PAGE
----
The US footwear industry organisation says children’s shoe prices have reached the highest in over 70 years, which is causing serious issues for those who can least afford it.
It says rising costs in the shoe supply chain are a contributing factor for shoe retail price increase but argues US government import taxes now make up 30% of the price of certain types of children’s shoes at big box retailers where most working-class families shop.
“This is the major reason why kids’ shoe price inflation is well above other basic goods,” it adds.
In a letter to the President, FDRA CEO Matt Priest points to a tweet by chief of staff Ron Klain that endorsed the opinion “Most of the economic problems we’re facing (inflation, supply chains, etc.) are high class problems.”
Priest says: “This idea is totally wrong. Poor and working-class families are paying skyrocketing cost increases on kids’ shoes across the country.”
Priest points out that children’s shoes are hit with one of the highest tariff rates of any product sold in the US.
He says: “Children’s shoe tariff rates often start at 20% or 37.5% and can reach nearly 70%. In fact, the highest tariff rates are generally placed on lower value footwear, creating a regressive hidden tax for working-class families. In addition, for those few children’s shoes with relatively lower rates, the 301 tariffs led to drastic rate increases. With the added 301 tariffs, the tariff rate doubled for certain children’s casual shoes and slippers, and it more than tripled for certain plastic sandals, wool slippers, and infant crib shoes.”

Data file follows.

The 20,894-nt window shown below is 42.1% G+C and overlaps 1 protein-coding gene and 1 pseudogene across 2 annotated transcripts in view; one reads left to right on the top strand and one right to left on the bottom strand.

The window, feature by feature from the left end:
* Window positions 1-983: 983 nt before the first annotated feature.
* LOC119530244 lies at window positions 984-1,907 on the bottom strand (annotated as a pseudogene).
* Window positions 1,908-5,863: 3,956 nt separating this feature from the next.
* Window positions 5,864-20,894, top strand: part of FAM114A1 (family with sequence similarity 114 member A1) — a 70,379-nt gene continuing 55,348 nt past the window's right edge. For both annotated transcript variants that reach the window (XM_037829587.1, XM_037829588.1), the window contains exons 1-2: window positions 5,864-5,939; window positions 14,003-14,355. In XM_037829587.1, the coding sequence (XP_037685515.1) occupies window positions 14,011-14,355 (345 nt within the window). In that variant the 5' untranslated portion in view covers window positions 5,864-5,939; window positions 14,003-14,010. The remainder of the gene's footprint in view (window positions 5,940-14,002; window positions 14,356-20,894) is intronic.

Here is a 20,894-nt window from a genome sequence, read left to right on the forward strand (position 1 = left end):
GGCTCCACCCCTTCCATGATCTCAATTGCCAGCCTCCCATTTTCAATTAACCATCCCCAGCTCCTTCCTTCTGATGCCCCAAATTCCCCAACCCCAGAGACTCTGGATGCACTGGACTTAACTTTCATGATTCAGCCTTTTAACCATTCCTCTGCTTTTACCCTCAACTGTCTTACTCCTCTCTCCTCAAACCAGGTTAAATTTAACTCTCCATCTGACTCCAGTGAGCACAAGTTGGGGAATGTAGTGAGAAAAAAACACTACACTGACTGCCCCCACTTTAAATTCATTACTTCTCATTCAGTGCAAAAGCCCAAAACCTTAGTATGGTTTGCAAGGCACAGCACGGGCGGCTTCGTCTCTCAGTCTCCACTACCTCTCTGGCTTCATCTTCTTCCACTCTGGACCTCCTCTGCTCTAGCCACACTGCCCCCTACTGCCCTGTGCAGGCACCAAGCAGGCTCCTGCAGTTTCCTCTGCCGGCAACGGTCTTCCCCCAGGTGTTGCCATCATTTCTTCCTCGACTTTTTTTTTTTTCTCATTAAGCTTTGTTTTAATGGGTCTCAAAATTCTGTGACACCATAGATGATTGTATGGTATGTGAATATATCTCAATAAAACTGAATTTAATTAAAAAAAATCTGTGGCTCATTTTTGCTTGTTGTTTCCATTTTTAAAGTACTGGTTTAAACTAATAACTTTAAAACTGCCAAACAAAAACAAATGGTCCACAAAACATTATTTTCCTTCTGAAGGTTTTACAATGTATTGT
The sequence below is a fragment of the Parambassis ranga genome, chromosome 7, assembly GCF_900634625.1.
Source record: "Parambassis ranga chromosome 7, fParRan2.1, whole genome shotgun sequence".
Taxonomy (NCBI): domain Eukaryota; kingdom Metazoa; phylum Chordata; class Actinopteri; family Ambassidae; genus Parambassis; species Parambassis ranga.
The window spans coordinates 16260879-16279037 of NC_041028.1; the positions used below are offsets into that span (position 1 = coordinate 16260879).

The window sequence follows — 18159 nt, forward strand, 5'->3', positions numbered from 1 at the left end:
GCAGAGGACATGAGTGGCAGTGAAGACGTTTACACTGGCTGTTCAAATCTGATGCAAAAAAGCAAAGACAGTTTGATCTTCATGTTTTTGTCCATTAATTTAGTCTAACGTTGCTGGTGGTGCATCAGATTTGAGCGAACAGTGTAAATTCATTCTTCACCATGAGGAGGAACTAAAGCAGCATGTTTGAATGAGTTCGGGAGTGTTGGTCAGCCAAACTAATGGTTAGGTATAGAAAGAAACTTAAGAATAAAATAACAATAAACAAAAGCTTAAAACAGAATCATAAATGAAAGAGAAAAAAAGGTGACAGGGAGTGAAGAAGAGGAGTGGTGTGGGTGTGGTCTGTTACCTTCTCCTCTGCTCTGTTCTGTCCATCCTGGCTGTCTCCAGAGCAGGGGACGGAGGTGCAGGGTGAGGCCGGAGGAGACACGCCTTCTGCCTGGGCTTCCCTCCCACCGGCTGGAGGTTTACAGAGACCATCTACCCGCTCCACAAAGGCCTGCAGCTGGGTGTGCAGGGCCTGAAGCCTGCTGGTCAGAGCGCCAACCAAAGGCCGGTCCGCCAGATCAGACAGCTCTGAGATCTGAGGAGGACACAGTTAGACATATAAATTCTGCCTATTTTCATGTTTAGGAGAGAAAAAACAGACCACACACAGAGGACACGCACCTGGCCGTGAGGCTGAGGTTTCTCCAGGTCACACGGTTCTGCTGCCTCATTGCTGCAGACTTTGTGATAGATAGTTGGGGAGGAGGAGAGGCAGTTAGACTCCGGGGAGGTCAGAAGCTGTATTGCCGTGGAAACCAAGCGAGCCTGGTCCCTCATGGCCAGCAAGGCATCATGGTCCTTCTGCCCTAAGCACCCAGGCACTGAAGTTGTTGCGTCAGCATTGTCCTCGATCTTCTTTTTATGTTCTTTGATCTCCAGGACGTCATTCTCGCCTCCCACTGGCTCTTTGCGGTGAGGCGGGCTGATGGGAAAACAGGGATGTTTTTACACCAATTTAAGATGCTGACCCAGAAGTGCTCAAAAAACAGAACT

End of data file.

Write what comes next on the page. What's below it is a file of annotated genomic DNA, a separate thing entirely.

Priest adds the tariffs affect the cost of each shoe before retailers have to add labour, transit, marketing, and other costs to the final price tag. Worse, he says government policies are “actually hurting the pocketbooks of working families more than those of wealthy families when it comes to kids’ shoes because of how our laws are written and the new trade rules imposed.”
He acknowledges the Biden administration cannot directly reduce supply chain costs but says it can directly help to reduce the “disproportionate retail price spikes” by eliminating 301 tariffs on kids’ shoes.
“That would immediately help every family. Further, we urge you to consider eliminating tariffs on children’s shoes altogether for basic fairness and good economic policy. Help us reduce the sticker shock parents are seeing in stores by ending the burden of tariffs on kids’ shoes today.”
AAFA president Steve Lamar said: “At a time when industry is struggling with an unprecedented supply chain crisis due to our crumbling infrastructure, economic fallout from a damaging pandemic, and unprecedented freight costs, it is distressing that the administration has chosen to continue to subject US companies to these damaging taxes.”